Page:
While Holden Chapel was undergoing renovation in 1999, a mini-bulldozer rammed into the basement wall, revealing a pile of unidentified human remains. Preliminary examination suggested the bones had been mutilated posthumously.
Why were bones buried beneath the building with a blue door? Why were they later mutilated? The rumor mill provided one explanation: ghosts! But is it true? Is Holden Chapel really haunted?
Archeology concentrator Rachel Sexton ’00 was practicing excavation for her thesis when the mysterious bones were discovered in 1999. The bones seemed to have been sawed apart after death, so Sexton called in Lecturer on Anthropology Carole Mandryk to conduct further investigation. Together, the women found remains of arsenic, mercury, and lead in the soil around the bones.
A chemical triumvirate of death and destruction? Not quite, according to Mandryk, who said the bones belonged not to victims but rather to cadavers used by medical students, who used to practice surgery in the chapel 40 years after it was built in 1744. The arsenic, she said, was probably used to prepare the cadavers “for teaching purposes.”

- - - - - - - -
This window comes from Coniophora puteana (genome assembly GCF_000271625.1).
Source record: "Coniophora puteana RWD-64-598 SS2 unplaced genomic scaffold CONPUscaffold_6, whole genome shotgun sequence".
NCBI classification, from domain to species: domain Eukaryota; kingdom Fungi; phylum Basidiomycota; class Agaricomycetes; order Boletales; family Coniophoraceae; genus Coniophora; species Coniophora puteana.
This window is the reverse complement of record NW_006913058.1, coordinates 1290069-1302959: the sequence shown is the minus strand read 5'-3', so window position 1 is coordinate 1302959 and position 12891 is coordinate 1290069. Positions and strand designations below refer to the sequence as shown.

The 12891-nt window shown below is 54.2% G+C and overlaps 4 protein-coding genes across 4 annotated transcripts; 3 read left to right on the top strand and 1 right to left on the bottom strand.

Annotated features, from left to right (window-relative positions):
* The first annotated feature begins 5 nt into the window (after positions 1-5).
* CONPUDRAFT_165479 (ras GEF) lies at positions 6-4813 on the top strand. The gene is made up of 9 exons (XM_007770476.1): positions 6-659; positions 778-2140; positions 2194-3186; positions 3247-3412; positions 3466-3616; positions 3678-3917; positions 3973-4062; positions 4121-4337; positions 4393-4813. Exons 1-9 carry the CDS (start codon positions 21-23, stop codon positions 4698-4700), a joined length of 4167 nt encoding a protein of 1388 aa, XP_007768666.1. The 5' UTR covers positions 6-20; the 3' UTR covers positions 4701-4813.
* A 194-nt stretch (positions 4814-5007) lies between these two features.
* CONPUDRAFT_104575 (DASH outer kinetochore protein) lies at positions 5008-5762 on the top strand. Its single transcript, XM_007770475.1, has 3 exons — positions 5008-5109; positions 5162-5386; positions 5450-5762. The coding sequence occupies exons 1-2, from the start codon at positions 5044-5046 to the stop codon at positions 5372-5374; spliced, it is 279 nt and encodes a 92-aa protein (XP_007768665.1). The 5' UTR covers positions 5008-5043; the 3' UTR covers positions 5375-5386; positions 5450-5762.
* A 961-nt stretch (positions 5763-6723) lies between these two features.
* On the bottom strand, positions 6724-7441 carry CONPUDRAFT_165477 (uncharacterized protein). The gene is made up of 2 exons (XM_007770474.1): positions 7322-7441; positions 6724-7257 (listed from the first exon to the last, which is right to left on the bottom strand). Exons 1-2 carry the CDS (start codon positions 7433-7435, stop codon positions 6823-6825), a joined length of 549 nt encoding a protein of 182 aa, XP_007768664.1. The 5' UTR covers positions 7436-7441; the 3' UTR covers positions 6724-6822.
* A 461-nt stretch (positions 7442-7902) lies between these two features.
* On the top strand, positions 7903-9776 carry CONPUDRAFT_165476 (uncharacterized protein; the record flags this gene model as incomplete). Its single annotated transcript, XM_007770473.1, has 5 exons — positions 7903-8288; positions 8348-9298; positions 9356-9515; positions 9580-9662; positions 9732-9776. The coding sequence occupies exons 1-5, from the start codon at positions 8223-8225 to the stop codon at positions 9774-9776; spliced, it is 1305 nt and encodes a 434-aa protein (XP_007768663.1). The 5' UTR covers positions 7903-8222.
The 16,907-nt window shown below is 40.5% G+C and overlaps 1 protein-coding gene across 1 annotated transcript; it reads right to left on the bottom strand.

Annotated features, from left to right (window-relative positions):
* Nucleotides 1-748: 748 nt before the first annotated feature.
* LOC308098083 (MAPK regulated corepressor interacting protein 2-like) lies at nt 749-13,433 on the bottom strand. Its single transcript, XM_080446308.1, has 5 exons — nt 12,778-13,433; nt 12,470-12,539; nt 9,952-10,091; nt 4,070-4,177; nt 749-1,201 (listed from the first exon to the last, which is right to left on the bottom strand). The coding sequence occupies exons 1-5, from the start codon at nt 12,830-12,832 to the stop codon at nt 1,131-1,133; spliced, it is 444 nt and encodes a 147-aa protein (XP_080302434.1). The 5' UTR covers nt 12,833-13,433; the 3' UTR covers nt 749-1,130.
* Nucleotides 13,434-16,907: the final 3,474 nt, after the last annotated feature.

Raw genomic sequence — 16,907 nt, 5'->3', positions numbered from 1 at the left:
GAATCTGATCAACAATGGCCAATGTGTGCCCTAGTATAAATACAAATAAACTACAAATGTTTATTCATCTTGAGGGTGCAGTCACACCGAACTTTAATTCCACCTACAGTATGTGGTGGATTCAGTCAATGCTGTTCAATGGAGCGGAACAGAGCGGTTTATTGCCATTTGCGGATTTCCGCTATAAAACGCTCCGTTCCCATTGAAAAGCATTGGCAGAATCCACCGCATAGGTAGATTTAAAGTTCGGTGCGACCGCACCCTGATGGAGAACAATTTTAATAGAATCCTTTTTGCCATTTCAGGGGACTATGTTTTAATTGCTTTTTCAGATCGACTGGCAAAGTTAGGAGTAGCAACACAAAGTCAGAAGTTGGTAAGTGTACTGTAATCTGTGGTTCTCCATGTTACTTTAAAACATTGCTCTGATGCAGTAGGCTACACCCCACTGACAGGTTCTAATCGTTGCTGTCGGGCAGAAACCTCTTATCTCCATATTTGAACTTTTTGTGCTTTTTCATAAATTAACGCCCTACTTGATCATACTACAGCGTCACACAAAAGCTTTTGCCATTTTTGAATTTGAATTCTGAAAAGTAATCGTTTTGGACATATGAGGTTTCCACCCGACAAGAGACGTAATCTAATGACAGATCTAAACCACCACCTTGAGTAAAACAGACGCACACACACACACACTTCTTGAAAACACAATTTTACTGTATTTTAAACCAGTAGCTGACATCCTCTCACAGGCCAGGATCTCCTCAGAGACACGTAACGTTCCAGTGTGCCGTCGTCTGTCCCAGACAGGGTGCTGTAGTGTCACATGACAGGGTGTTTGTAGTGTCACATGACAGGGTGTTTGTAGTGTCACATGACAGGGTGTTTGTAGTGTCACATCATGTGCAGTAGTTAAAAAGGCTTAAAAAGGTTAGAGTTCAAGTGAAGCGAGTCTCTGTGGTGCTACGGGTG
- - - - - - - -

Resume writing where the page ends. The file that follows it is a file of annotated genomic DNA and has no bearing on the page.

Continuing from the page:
That knowledge didn’t stop Thomas E. Crooks ’49, a former FAS administrator, from telling The Crimson in 1986 that ghosts haunt Holden Chapel—part of his larger theory that all of Harvard is haunted. “One time I found a pizza on John Harvard’s lap,” said Crooks, who died in 1998. “Who on earth would want to feed him?”
The Cliffe Notes and Glee Club Lite practice at Holden late at night but have sighted neither pizza nor phantoms, members said.